Rwanda: Special Guarantee Fund Losing Money Through Uninsured Motorcycles

Motorcycles used in transport but are not registered under any insurance schemes are on the rise, an issue that has raised concerns in the taxi-moto transport sector, according to Special Guarantee Fund (SGF).

It means that such automobiles don't have any assurance to pay for damages or injuries in case of an accident while driving.

SGF is a government insurance agency mandated to compensate victims of accidents and damages caused by uninsured and non-identified automobiles and wild animals.

When cases involving such motorbikes occur, the government, though the Fund, grants the due indemnities for the damages inflicted to the victims, because they cannot continue waiting for compensations. But, it pursues the owner so that they provide to the Fund the expenses it has met for it to continue offering the service.

"Accidents should be prevented, or at least, the motorcycle involved have insurance to pay for damages so that the owner continues to use the motorcycle," Joseph Nzabonikuza, Director General of SGF told Sunday Times.

The cases are many, he said, as most of the motorcycles on the road have no insurance, which is resulting in loss in case of accidents.

Road accidents claims reported and settled in 2018-2019 financial year amounted to 164, costing Rwf530 million in compensations that were paid by SGF, statistics from the Fund show.

Of those, SGF figures reveal, claims of accidents caused by uninsured vehicles were Rwf333.9 million (63 percent of the total compensations) which is higher than Rwf196.1 million paid in claims of victims of road accidents caused by non-identified vehicles.

Some 99 uninsured motorbikes were involved in accidents, accounting for 73.9 of all 134 non-insured cases reported in the financial year 2018-2019, whereas auto or cars (35) represented 26.1 percent.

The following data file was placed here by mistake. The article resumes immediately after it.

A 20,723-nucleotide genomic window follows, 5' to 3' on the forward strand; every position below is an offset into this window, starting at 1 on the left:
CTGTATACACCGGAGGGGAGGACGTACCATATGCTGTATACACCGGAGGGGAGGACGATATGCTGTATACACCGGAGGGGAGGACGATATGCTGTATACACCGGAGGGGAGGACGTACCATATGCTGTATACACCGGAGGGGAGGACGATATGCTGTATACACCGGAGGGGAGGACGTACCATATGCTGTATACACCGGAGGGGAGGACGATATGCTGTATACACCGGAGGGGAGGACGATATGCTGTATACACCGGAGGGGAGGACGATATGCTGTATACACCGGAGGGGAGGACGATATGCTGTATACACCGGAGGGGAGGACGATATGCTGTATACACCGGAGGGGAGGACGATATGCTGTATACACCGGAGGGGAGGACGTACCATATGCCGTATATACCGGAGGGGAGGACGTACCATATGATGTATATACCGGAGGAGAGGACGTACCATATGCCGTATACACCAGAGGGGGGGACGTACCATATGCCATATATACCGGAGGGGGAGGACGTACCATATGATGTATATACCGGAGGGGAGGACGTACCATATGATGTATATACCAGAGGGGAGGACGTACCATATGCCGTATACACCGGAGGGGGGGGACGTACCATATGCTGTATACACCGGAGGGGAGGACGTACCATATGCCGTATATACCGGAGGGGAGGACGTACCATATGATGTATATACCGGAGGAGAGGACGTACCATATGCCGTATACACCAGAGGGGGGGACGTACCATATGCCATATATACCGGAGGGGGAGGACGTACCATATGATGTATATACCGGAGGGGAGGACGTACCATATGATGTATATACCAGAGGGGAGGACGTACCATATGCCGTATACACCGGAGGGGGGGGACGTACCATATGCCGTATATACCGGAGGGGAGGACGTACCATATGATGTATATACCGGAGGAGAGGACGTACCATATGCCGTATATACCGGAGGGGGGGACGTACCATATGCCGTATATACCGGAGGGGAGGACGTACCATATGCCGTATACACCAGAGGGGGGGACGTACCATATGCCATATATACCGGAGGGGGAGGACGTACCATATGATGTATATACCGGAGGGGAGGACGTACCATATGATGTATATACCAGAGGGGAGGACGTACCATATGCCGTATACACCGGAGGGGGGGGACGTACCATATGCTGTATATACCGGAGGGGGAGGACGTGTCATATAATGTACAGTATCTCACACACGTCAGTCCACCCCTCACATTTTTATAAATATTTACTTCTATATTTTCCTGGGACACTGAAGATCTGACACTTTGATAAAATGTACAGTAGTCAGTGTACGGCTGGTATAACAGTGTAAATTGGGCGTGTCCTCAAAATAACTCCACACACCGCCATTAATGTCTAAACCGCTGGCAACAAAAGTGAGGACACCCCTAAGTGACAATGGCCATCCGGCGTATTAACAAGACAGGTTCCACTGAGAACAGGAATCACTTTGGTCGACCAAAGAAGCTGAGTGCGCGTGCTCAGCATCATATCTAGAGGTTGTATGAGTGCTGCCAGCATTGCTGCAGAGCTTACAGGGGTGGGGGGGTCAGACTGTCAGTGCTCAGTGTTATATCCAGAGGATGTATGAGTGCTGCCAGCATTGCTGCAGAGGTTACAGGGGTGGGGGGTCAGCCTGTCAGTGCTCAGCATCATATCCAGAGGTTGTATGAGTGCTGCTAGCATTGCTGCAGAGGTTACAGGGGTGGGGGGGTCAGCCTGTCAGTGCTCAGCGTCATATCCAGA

Nzabonikuza explained that, last year, they received 196 claims for compensation, whereby 99 were motorcycles that were not insured.

Where the motorcycle operator had not insured their vehicle, they sell their property and pay. Their motorcycle is impounded and auctioned, and other properties are auctioned until the owed amount is fully reimbursed, Nzabonikuza explained.

"It has been realised that some do not insure their motorbikes because they don't understand its importance. They have been trying to evade police," he exposed.

"But, the issue has adverse effects on them [motorcycle operators] as they get injured, or even die in accidents; they are sued for damages and their property gets auctioned," he said adding that they should understand the importance of insurance.

The chairperson of Rwanda Federation of Taxi-Moto Operators (FERWACOTAMO), Daniel Ngarambe told Sunday Times that lack of insurance might lead to losses by the SGF.

"We are encouraging our members to have insurance so that once he/she is involved in an accident, they remain with their vehicle, and that the insurance pays for the damages to the victim," he said.

Jean Marie Vianney Ndushabandi, spokesperson for Traffic and Road Safety Department at Rwanda National Police (RNP) told Sunday Times that there is a problem of motorcycles for which insurance was purchased, but it is not renewed once it has expired.

"SGF is the one covering the damages caused by the vehicles which lack insurance, but, it says that the government's funds should not be spent on vehicles for which owner has forgotten to buy insurance," he said.

This issue has prompted the Fund, RNP and FERWACOTAMO) to embark on a campaign aimed at sensitising them to embrace insurance for their vehicles, as well as get skills for safe riding to prevent severe damages.

There are about 45,000 taxi-moto operators in Rwanda, of which, 18,000 are in the City of Kigali, according to Ngarambe.

He disclosed that the Federation is going to monitor and identify all the motorcycles which have don't insurance and encourage them to obtain it for their own benefit.

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